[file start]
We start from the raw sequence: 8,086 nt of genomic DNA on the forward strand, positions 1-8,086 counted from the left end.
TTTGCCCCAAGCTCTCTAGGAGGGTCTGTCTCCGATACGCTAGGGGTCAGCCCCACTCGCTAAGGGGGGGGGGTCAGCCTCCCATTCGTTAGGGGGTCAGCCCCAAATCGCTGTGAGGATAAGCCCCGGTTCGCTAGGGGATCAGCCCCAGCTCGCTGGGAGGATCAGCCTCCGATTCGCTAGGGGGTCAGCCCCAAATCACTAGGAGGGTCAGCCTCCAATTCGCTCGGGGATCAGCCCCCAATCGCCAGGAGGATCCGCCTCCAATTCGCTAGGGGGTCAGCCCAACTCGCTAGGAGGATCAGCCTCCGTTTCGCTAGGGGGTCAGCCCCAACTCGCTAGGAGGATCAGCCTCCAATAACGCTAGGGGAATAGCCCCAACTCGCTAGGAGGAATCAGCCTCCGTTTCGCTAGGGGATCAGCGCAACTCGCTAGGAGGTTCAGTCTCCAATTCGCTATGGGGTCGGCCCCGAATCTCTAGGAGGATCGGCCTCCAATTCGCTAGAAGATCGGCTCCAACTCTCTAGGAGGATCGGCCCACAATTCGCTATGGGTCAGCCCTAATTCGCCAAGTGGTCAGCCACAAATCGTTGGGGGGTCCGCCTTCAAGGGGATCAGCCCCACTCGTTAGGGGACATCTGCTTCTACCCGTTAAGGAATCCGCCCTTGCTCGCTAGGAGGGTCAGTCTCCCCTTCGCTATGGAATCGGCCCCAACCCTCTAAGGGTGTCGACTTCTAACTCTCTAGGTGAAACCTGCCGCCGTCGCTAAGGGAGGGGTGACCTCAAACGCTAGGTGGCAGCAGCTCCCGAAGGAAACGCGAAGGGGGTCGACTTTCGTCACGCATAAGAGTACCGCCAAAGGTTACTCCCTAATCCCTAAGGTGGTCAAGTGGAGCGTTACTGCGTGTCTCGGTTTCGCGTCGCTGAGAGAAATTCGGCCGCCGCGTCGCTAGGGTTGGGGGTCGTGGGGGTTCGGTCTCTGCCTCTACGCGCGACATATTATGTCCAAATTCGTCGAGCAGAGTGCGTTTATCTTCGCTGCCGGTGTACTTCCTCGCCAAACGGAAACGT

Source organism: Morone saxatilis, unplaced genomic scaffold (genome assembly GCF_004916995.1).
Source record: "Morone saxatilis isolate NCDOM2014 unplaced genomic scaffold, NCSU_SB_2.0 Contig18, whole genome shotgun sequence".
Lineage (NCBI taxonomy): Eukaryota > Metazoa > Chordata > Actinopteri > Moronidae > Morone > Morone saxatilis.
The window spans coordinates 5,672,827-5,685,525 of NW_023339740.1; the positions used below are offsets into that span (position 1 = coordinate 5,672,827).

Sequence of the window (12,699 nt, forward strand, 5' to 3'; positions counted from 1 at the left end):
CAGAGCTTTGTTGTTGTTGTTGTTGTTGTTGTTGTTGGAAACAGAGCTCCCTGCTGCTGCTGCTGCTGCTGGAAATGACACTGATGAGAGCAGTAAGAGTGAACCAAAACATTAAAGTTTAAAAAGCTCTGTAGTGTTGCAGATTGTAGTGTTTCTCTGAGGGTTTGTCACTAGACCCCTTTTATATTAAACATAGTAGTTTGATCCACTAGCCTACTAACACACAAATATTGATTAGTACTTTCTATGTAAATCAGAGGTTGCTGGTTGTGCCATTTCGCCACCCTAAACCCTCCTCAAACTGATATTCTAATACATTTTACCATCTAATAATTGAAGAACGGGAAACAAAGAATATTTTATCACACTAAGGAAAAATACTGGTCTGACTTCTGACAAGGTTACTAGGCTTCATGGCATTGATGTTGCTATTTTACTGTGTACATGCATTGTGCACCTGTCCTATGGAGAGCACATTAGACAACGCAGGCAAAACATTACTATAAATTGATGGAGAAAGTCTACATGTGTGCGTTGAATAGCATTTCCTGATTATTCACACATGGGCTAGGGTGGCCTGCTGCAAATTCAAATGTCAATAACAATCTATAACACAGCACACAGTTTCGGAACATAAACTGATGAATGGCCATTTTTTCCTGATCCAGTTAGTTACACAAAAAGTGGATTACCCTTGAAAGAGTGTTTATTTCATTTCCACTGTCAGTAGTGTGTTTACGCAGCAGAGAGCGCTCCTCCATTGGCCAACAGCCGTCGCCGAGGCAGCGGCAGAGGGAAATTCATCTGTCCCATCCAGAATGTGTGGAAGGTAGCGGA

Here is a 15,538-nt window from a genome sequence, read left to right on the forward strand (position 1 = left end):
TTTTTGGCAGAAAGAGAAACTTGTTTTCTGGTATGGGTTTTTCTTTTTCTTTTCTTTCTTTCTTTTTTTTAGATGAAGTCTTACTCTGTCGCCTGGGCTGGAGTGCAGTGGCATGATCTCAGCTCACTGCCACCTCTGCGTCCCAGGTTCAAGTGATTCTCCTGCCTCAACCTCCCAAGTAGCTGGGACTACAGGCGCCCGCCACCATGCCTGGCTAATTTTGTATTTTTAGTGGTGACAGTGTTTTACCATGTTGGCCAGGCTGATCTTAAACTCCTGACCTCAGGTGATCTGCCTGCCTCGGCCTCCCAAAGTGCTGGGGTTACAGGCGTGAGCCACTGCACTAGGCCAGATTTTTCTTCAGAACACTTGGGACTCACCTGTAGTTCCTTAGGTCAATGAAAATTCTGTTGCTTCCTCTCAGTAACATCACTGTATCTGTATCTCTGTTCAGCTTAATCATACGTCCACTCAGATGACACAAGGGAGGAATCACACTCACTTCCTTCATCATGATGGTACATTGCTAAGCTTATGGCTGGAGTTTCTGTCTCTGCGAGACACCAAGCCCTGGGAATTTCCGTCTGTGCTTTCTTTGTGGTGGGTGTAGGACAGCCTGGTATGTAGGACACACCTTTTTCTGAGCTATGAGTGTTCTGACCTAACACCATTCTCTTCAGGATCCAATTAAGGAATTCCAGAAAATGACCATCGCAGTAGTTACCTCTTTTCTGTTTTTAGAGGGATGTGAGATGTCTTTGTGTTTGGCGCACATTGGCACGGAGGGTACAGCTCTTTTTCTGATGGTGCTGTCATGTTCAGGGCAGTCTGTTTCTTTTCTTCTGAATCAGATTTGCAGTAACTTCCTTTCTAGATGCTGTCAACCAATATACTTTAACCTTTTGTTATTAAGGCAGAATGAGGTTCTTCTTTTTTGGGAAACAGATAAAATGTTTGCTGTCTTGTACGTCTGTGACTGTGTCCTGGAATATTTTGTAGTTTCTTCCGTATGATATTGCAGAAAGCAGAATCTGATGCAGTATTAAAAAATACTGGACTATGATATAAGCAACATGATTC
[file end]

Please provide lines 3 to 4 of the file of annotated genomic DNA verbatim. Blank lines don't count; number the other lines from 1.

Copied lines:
Source organism: Morone saxatilis, unplaced genomic scaffold (genome assembly GCF_004916995.1).
Source record: "Morone saxatilis isolate NCDOM2014 unplaced genomic scaffold, NCSU_SB_2.0 Contig18, whole genome shotgun sequence".